Every school has a key role to play in eradicating prejudice and valuing diversity. Prejudice exists in all communities and every school should take action to challenge and prevent it. This policy should be read in conjunction with the Behaviour and Safeguarding / Child Protection Policies
The school’s behaviour policy makes clear that harassment will not be tolerated and explains how staff and pupils should deal with it. The policy is available on the school’s website and ensures that:
A prejudiced incident is any incident which is perceived as prejudiced by the victim or any other person - Prejudiced behaviour could involve any of the following activities:
Failure to take action, even when an incident appears to be of a minor nature could be seen as condoning prejudiced incidents and may lead to more serious incidents in future. The response should be proportionate to the incident.
The named Teacher with overall responsibility for dealing with prejudiced incidents is: Mr Painter.
The National Curriculum (1999) exhorts Teachers to create an effective learning environment where:
The ethos of the school is central to successful anti-prejudiced practice. Making clear the Governing Body's expectations of how staff, children and young people should treat each other is paramount.
It is essential that parents/carers should understand and have confidence in the school's readiness to challenge prejudiced incidents.
It is important that staff are aware of the priority attached to supporting victims, and that prior to an investigation all allegations are taken seriously. Prejudice harassment is intimidating and its victims can feel isolated and disabled in taking action.
It is clear that much under-reporting of incidents relates to victims' perceptions of the likely response to a complaint. This, they often believe, will be:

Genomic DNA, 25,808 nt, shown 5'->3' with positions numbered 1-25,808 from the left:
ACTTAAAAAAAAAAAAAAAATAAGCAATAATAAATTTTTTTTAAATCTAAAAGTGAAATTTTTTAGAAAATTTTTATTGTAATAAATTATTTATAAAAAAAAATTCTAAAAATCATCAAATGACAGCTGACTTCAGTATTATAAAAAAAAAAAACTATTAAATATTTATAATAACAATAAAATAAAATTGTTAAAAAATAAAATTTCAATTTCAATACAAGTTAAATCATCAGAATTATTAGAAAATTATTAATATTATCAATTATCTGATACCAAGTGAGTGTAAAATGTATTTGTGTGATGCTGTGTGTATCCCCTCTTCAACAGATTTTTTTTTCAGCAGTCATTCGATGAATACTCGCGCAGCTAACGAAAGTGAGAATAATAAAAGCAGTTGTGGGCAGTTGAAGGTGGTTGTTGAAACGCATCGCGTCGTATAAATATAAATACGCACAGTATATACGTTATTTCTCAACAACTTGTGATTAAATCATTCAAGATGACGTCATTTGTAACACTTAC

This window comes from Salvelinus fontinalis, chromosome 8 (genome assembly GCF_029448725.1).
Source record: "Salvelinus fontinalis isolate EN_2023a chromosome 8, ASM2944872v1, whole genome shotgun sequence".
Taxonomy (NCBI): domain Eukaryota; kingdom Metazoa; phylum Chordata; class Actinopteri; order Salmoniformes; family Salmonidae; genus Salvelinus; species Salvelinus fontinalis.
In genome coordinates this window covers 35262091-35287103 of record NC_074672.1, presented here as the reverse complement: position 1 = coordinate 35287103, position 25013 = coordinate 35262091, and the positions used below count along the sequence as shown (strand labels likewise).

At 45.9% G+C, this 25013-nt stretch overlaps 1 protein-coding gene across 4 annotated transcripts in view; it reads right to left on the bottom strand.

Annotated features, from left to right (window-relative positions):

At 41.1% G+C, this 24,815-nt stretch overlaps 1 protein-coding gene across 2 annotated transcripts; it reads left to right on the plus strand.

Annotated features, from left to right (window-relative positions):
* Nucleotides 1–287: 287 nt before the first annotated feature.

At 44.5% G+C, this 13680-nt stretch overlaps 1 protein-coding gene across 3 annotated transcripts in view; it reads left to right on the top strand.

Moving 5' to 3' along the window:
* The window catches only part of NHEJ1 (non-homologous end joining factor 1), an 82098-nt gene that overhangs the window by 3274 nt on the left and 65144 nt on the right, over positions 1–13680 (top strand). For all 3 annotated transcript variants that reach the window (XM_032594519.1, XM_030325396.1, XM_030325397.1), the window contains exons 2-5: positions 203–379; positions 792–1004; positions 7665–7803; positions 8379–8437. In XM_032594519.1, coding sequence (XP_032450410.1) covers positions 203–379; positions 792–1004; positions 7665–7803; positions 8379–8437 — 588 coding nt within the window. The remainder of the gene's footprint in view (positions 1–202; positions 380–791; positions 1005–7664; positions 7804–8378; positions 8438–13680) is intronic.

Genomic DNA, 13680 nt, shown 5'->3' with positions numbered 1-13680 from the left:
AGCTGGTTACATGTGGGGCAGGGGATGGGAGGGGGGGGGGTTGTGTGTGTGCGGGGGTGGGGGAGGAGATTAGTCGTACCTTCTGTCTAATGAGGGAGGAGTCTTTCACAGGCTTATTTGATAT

Therefore, any person investigating an incident needs to be aware of these common perceptions. Whatever happens, it should never be implied that harassment or an attack is the victim's fault.
The identification of the victim of an incident may not at first be straightforward. The investigation of its context and background must take account of the possibility of serious provocation lying at the heart of the responses of the individuals concerned. This is not to condone retaliatory action, particularly the use of violence, but to recognise that where the victim of prejudice harassment has retaliated, the action, particularly the sanctions contemplated, should take account of the degree of provocation.
Situations in which prejudice incidents occur vary enormously. In every case the context in which the incident takes place will influence the school's response. This may range from gentle but firm correction and explanation to the use of disciplinary procedures. Incidents will need, therefore, to be assessed in terms of seriousness to assist everyone in gauging their response. The overriding need will be to ensure that a clear message is sent to perpetrators that the behaviour will not be tolerated.
As with other types of bullying and abuse, a pattern of seemingly minor events can have a cumulative effect on the victim and the victim's community. It is important that staff and pupils perceive the response to be genuinely even-handed. Firm rejection of the offensive behaviour needs to be combined with a framework of discipline that is perceived as fair. Sanctions are not just punitive but may include counselling and training where appropriate. Wherever possible a full apology to the victim will be sought from the perpetrator and will accompany any sanctions imposed.
It is important to record prejudiced incidents for the following reasons:
The school's procedures for dealing with prejudiced incidents are publicised on the school’s website. Parents will be informed if their child is involved in a prejudiced incident, either as victim or perpetrator. If possible, it should be ascertained whether the incident is isolated or part of a pattern of prejudiced behaviour against the family in school or in the wider community. Parents of perpetrators need to understand how seriously prejudiced incidents are taken.
If a parent or member of staff is not satisfied with the steps taken as a result of a prejudiced incident, the complaints procedure is the same as for other complaints and can be found in the school’s Complaints Policy